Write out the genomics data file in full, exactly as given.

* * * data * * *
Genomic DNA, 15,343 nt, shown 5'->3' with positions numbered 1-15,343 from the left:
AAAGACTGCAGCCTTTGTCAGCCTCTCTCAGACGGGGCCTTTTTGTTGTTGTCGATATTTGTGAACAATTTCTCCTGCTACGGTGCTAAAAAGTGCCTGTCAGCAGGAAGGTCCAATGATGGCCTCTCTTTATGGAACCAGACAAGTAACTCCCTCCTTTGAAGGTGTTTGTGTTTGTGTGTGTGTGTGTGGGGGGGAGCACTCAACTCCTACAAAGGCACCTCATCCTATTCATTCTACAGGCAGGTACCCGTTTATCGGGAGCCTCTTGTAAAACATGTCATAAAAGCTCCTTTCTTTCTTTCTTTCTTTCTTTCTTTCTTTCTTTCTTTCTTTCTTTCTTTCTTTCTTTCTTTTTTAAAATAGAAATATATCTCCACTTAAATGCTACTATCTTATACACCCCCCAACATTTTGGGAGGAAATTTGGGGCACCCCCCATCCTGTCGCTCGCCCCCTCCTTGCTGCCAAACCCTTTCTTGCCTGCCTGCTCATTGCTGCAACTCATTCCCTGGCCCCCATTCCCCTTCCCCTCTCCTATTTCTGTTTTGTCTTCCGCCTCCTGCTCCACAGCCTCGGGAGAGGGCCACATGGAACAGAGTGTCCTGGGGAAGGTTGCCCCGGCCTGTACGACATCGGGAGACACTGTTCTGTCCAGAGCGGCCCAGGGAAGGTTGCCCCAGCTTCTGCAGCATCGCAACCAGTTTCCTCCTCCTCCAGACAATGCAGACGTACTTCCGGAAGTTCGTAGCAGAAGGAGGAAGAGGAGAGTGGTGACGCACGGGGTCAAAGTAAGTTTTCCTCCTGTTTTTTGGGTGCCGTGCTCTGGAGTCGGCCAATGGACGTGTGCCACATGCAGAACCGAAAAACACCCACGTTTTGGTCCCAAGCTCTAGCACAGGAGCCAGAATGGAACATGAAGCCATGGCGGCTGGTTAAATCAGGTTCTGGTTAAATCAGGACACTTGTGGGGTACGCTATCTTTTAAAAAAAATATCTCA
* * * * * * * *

Genomic DNA, 15,343 nt, shown 5'->3' with positions numbered 1-15,343 from the left:
AAAGACTGCAGCCTTTGTCAGCCTCTCTCAGACGGGGCCTTTTTGTTGTTGTCGATATTTGTGAACAATTTCTCCTGCTACGGTGCTAAAAAGTGCCTGTCAGCAGGAAGGTCCAATGATGGCCTCTCTTTATGGAACCAGACAAGTAACTCCCTCCTTTGAAGGTGTTTGTGTTTGTGTGTGTGTGTGTGGGGGGGAGCACTCAACTCCTACAAAGGCACCTCATCCTATTCATTCTACAGGCAGGTACCCGTTTATCGGGAGCCTCTTGTAAAACATGTCATAAAAGCTCCTTTCTTTCTTTCTTTCTTTCTTTCTTTCTTTCTTTCTTTCTTTCTTTCTTTCTTTCTTTCTTTTTTAAAATAGAAATATATCTCCACTTAAATGCTACTATCTTATACACCCCCCAACATTTTGGGAGGAAATTTGGGGCACCCCCCATCCTGTCGCTCGCCCCCTCCTTGCTGCCAAACCCTTTCTTGCCTGCCTGCTCATTGCTGCAACTCATTCCCTGGCCCCCATTCCCCTTCCCCTCTCCTATTTCTGTTTTGTCTTCCGCCTCCTGCTCCACAGCCTCGGGAGAGGGCCACATGGAACAGAGTGTCCTGGGGAAGGTTGCCCCGGCCTGTACGACATCGGGAGACACTGTTCTGTCCAGAGCGGCCCAGGGAAGGTTGCCCCAGCTTCTGCAGCATCGCAACCAGTTTCCTCCTCCTCCAGACAATGCAGACGTACTTCCGGAAGTTCGTAGCAGAAGGAGGAAGAGGAGAGTGGTGACGCACGGGGTCAAAGTAAGTTTTCCTCCTGTTTTTTGGGTGCCGTGCTCTGGAGTCGGCCAATGGACGTGTGCCACATGCAGAACCGAAAAACACCCACGTTTTGGTCCCAAGCTCTAGCACAGGAGCCAGAATGGAACATGAAGCCATGGCGGCTGGTTAAATCAGGTTCTGGTTAAATCAGGACACTTGTGGGGTACGCTATCTTTTAAAAAAAATATCTCA